Economy, Services, Commodities and Prices-The prices of plywood keep tumbling


26-June-2009

From the small-scale research undertaken, it appears that G.S. Pillay and Company (Pty) Ltd, whose store is based at Providence, is emerging as the leading competitor.

G.S. Pillay’s prices are indeed low in comparison to other traders as it is selling ¾-inch plywood at a price of R415 a sheet and ½-inch at R325. These prices are advertised in the Seychelles Nation this week. 

Earlier this month, it was thought that the Bargain Store, Hermitage, was selling plywood at the cheapest prices when it advertised its new stock.

For instance, the ¾-inch (18mm) cost R635, the ½-inch (12mm) was R480 and the ¼-inch (5.5 mm) was R235.

What were thought to be the lowest prices then are now the expensive ones. G.S. Pillay’s are more competitive. 

If we are to compare the prices, Builders Construction Supplies was previously charging R770 for ¾-inch plywood but now is selling the same for R625. This is a reduction of R145 for a sheet of ¾-inch plywood.

However, if we analyse the prices at the Paoli Shop at Mont Fleuri, it is now selling the same thickness of plywood for R725. This is also a reduction in its price as it was previously selling a sheet of ¾-inch for R745.

The Paoli Shop is now charging R310 more than G.S Pillay is asking – that is indeed a huge gap. That is why customers are always encouraged to shop around before they buy.

The big drop in prices of certain building materials may be attributable to the appreciation of the Seychelles rupee vis-à-vis foreign currencies.

It is not known how much profit the importers are making on these goods, but what is clear is that traders holding old stocks are now facing competition.
 
UK economy worse than thought
 
Fresh figures on the United Kingdom construction industry could mean the UK economy shrank more than had been thought in the first three months of 2009.

The Office for National Statistics (ONS) said that construction output fell by 9% in the first quarter, much more than an initial estimate of 2.4%.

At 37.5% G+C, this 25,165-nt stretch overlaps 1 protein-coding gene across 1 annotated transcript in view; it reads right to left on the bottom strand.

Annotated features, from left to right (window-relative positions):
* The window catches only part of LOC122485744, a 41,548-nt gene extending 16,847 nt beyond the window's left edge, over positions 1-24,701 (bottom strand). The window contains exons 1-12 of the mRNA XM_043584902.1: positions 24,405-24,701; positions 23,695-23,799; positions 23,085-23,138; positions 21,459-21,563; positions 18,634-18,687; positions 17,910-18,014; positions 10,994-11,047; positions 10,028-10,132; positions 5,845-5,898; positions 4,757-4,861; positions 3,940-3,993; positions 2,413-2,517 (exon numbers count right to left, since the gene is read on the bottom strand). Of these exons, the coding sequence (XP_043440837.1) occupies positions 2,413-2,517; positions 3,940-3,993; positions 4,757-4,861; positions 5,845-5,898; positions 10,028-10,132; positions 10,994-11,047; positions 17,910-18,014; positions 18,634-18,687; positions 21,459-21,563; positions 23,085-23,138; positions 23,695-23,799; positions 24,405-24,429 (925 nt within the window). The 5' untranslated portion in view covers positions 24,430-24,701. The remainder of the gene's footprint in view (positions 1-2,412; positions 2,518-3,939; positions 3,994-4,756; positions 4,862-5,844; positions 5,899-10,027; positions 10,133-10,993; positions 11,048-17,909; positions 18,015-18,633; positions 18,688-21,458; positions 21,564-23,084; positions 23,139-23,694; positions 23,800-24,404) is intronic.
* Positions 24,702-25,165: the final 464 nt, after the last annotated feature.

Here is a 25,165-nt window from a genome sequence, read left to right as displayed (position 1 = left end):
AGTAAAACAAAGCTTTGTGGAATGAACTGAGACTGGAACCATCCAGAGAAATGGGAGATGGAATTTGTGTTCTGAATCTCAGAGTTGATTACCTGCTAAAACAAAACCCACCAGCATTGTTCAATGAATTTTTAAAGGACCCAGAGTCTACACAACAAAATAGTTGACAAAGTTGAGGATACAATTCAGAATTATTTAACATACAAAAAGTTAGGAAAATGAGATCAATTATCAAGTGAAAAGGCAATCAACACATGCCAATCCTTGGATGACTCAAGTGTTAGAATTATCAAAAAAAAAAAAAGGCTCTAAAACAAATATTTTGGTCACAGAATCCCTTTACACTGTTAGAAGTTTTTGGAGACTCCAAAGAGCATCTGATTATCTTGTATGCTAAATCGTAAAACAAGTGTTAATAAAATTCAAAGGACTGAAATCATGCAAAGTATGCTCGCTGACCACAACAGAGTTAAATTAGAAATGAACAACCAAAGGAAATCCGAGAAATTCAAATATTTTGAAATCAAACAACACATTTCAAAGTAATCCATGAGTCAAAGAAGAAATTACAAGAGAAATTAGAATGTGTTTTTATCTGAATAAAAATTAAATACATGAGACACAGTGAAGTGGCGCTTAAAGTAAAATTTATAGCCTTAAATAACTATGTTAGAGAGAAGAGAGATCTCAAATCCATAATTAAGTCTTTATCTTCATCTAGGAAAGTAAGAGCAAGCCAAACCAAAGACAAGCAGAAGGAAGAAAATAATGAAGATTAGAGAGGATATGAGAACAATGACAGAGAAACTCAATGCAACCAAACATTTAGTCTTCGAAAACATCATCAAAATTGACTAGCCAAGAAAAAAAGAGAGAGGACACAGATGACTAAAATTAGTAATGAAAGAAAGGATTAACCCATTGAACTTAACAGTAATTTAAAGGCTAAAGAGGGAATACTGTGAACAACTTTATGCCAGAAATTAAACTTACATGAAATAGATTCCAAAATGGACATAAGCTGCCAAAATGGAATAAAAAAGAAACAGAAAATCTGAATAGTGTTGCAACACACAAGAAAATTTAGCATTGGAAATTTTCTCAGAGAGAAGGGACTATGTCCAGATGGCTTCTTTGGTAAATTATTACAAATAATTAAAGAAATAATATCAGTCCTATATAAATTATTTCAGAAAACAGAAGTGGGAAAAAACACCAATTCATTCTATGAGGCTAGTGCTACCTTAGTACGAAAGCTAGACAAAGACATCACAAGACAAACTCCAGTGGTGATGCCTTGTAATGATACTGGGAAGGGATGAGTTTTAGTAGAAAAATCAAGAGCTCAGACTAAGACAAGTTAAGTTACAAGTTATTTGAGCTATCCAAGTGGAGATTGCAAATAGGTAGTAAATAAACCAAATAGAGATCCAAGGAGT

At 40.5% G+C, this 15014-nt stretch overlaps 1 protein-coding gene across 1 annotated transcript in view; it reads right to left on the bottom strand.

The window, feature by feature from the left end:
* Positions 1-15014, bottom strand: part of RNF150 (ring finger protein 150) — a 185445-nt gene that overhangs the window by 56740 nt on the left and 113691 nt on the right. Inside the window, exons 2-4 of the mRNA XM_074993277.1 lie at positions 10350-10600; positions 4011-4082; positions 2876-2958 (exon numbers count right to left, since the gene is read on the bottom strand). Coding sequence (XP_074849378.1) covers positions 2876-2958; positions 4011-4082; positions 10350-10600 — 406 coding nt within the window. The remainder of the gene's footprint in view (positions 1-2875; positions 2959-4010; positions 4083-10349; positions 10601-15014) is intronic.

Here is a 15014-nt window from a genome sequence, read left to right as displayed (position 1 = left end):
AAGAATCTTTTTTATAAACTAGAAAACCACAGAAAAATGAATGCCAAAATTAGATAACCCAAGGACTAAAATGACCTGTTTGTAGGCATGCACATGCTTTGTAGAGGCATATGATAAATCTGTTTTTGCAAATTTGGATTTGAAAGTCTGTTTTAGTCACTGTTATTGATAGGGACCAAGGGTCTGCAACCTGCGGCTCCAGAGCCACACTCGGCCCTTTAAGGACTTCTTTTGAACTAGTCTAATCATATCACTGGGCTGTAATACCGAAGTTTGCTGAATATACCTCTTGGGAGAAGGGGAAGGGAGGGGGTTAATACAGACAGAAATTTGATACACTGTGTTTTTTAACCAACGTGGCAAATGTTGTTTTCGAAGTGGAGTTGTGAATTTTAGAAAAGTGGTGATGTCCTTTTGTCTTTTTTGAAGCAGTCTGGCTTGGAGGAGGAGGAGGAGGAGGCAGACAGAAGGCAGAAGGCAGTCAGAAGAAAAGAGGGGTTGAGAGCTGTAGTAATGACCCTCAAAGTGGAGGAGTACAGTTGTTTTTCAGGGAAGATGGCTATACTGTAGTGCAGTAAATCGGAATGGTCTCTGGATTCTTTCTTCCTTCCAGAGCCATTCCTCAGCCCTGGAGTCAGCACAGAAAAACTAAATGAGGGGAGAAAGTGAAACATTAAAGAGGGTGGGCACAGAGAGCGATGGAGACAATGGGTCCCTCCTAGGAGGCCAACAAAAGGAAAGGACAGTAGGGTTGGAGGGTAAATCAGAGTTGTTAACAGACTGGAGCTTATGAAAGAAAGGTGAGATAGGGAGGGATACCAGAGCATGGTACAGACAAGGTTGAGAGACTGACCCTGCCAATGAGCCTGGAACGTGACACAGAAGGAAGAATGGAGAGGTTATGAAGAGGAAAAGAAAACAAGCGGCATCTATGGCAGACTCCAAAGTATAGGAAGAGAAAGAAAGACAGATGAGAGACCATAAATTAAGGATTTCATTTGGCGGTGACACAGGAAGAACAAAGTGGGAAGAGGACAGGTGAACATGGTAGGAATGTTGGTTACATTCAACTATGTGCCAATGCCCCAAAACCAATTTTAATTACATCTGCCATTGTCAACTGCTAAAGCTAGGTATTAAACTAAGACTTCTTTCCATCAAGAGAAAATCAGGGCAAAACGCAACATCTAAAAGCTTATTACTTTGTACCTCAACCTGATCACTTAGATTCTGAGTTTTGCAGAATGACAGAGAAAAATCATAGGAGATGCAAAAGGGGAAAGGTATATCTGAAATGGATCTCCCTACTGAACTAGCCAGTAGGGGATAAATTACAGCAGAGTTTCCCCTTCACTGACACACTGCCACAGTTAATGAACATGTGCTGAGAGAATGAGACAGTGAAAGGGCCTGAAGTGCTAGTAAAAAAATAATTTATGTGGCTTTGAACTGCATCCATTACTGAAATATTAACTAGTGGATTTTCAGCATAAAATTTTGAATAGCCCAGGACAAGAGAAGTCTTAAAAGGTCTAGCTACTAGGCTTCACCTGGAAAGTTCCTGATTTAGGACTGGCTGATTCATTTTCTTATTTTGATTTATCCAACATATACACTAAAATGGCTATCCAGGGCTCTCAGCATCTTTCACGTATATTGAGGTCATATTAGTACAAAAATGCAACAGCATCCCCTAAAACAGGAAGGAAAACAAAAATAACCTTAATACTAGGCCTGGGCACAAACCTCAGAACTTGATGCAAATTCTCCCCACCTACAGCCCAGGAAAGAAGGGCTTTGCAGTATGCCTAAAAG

ONS officials said “all things being equal”, this could suggest the economy shrank 2.2% in the first quarter.

Earlier estimates indicated that the UK economy contracted 1.9%.
This was the worst quarterly figure since 1979.

“The plunge in construction output has serious negative repercussions when looking at the overall performance of the economy in the first quarter,” said Howard Archer, an economist at Global Insight.

Meanwhile, the cost of goods leaving factories and the prices of materials bought by firms both fell in the year to May, hinting inflation is continuing to cool.

Output prices fell 0.3% in May from a year earlier, the biggest annual fall since June 2002, the ONS said.

Input costs dropped 9.4% in May from a year earlier as the price of oil and imported metals fell at a record pace.

However, analysts said the recent rise in oil prices could hurt producers.
Jonathan Loynes, chief European economist at Capital Economics, said the rally in crude oil prices, which are now close to $70 a barrel, could hurt manufacturers.

“The recent renewed rise in oil prices, if sustained, obviously raises a few concerns regarding the future path of producers’ costs,” said Mr Loynes.
 
 Commodity briefs from around the world
 
• Ivory Coast needs more rain to help mid-crop
 
 • Brazil cuts maize forecast again on more weather woes
 
 • Ukraine expects decline in white sugar production
 
 • Free trade would help better meet world’s grain needs
 
 • China raises tax refund on raw sugar exports
 
 • Rwanda cuts tea earnings forecast due to bad weather
 
 • Gulf countries sniff out land in Thailand to grow rice
 
 • China imported fewer soya beans than expected in May
 
 • Indian tea producers look to tap emerging markets
 
 • Kenya faces growing pressure to brand its tea
 
Crude oil prices
 
As at 25/06/09
 
Nymex Crude Future    68.95 dollars per barrel
 
 
Dated Brent Spot           67.99 dollars per barrel

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